A team of researchers at DeepMind focusing on the next frontier of artificial intelligence—Artificial General Intelligence (AGI)—realized they needed to resolve one key issue first. What exactly, they asked, is AGI?
It is often viewed in general as a type of artificial intelligence that possesses the ability to understand, learn and apply knowledge across a broad range of tasks, operating like the human brain. Wikipedia broadens the scope by suggesting AGI is “a hypothetical type of intelligent agent [that] could learn to accomplish any intellectual task that human beings or animals can perform.”
OpenAI’s charter describes AGI as a set of “highly autonomous systems that outperform humans at most economically valuable work.”
AI expert and founder of Geometric Intelligence Gary Marcus defined it as “any intelligence that is flexible and general, with resourcefulness and reliability comparable to (or beyond) human intelligence.”
With so many variations in definitions, the DeepMind team embraced a simple notion voiced centuries ago by Voltaire: “If you wish to converse with me, define your terms.”
In a paper published on the preprint server arXiv, the researchers outlined what they termed “a framework for classifying the capabilities and behavior of AGI models.”
In doing so, they hope to establish a common language for researchers as they measure progress, compare approaches and assess risks.
“Achieving human-level ‘intelligence’ is an implicit or explicit north-star goal for many in our field,” said Shane Legg, who introduced the term AGI 20 years ago.
In an interview with MIT Review, Legg explained, “I see so many discussions where people seem to be using the term to mean different things, and that leads to all sorts of confusion. Now that AGI is becoming such an important topic we need to sharpen up what we mean.”
In the arXiv paper, titled “Levels of AGI: Operationalizing Progress on the Path to AGI,” the team summarized several principles required of an AGI model. They include a focus on the capabilities of a system, not the process.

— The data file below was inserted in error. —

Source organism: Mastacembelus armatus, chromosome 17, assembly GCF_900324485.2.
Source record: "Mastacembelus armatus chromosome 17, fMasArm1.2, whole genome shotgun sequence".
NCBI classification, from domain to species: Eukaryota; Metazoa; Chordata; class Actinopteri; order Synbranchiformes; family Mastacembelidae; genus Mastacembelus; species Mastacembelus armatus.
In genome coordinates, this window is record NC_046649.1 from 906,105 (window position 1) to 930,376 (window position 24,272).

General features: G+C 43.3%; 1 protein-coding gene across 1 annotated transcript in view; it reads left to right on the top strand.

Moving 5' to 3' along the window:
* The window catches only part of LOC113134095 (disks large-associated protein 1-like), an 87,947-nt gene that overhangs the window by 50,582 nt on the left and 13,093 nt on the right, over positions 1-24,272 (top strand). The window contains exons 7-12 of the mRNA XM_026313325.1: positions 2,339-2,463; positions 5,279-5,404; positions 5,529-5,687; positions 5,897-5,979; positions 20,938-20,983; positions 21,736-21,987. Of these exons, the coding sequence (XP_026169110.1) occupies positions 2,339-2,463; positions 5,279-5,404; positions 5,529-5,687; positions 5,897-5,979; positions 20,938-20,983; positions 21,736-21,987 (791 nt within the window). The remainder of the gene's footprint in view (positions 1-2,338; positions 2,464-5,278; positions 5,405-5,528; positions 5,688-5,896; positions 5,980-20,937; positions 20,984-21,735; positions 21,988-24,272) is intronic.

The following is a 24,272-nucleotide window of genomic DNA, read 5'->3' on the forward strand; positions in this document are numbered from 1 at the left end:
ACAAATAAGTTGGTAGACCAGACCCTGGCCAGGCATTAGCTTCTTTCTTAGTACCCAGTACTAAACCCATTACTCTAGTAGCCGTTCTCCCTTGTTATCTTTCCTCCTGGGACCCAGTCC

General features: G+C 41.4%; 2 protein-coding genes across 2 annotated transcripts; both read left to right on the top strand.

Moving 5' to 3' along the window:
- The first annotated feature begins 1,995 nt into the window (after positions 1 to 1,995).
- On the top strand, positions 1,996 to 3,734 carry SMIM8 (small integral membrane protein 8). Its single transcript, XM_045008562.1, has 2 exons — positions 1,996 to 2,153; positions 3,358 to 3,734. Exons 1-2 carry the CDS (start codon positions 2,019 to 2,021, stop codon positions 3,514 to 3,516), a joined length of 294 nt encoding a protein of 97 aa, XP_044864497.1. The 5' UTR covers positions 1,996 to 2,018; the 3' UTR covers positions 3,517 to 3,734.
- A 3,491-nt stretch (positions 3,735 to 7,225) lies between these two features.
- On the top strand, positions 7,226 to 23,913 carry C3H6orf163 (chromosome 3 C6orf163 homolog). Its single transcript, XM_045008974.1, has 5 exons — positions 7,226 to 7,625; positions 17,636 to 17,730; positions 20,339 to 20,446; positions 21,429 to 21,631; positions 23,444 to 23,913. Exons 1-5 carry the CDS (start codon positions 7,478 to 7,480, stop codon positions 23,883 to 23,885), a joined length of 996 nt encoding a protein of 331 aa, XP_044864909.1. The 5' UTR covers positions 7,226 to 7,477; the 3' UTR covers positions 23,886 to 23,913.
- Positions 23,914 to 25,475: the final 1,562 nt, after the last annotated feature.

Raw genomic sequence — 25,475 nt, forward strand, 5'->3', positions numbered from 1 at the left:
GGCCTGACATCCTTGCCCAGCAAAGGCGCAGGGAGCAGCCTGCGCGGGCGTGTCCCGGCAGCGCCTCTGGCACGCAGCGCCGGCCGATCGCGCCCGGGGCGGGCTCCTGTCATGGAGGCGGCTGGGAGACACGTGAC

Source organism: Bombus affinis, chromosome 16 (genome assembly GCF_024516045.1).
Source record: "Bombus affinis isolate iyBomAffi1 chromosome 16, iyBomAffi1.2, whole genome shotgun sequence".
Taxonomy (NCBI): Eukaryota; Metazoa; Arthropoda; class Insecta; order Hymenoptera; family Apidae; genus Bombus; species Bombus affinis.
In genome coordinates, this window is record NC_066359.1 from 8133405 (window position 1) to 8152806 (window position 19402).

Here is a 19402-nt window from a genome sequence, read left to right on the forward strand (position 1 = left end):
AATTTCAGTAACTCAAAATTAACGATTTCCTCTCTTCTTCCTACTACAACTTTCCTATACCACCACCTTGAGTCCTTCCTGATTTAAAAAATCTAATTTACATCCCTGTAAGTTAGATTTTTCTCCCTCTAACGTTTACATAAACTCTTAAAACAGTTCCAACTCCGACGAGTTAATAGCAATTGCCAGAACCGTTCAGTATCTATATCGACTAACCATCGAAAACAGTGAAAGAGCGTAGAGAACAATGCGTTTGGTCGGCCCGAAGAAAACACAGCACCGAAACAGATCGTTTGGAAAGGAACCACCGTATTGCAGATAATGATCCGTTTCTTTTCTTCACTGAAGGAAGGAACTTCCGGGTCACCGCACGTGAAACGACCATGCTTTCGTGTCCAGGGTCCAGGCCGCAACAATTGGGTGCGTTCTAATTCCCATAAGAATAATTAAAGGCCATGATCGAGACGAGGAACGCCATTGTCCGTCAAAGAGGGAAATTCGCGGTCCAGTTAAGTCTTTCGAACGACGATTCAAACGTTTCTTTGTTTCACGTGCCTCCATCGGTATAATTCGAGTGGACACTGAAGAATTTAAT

“Achieving AGI does not imply that systems ‘think’ or ‘understand’ [or] possess qualities such as consciousness or sentience,” the team emphasized.
An AGI system must also have the ability to learn new tasks, and know when to seek clarification or assistance from humans for a task.
Another parameter is a focus on potential, and not necessarily actual deployment of a program. “Requiring deployment as a condition of measuring AGI introduces non-technical hurdles such as legal and social considerations, as well as potential ethical and safety concerns,” the researchers explained.
The team then compiled a list of intelligence thresholds ranging from “Level 0, No AGI,” to “Level 5, Superhuman.” Levels 1–4 included “Emerging,” “Competent,” “Expert” and “Virtuosos” levels of achievement.
Three programs met the threshold of the label AGI. But those three, generative text models (ChatGPT, Bard and Llama 2), reached only “Level 1, Emerging.” No other current AI programs met the criteria for AGI.
Other programs listed as AI included SHRDLU, an early natural language understanding computer developed at MIT, listed at “Level 1, Emerging AI.”
At “Level 2, Competent” are Siri, Alexa and Google Assistant. The grammar checker Grammarly ranks at “Level 3, Expert AI.”
Higher up this list, at “Level 4, Virtuoso,” are Deep Blue and AlphaGo. Topping the list, “Level 5, Superhuman,” are DeepMind’s AlphaFold, which predicts a protein’s 3D structure from its amino acid sequence; and StockFish, a powerful open-source chess program.
However, there is no single proposed definition for AGI, and there is constant change.
“As we gain more insights into these underlying processes, it may be important to revisit our definition of AGI,” says Meredith Ringel Morris, Google DeepMind’s principal scientist for human and AI interaction.
“It is impossible to enumerate the full set of tasks achievable by a sufficiently general intelligence,” the researchers said. “As such, an AGI benchmark should be a living benchmark. Such a benchmark should therefore include a framework for generating and agreeing upon new tasks.”
Meredith Ringel Morris et al, Levels of AGI: Operationalizing Progress on the Path to AGI, arXiv (2023). DOI: 10.48550/arxiv.2311.02462
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Researchers seek consensus on what constitutes Artificial General Intelligence (2023, November 20)
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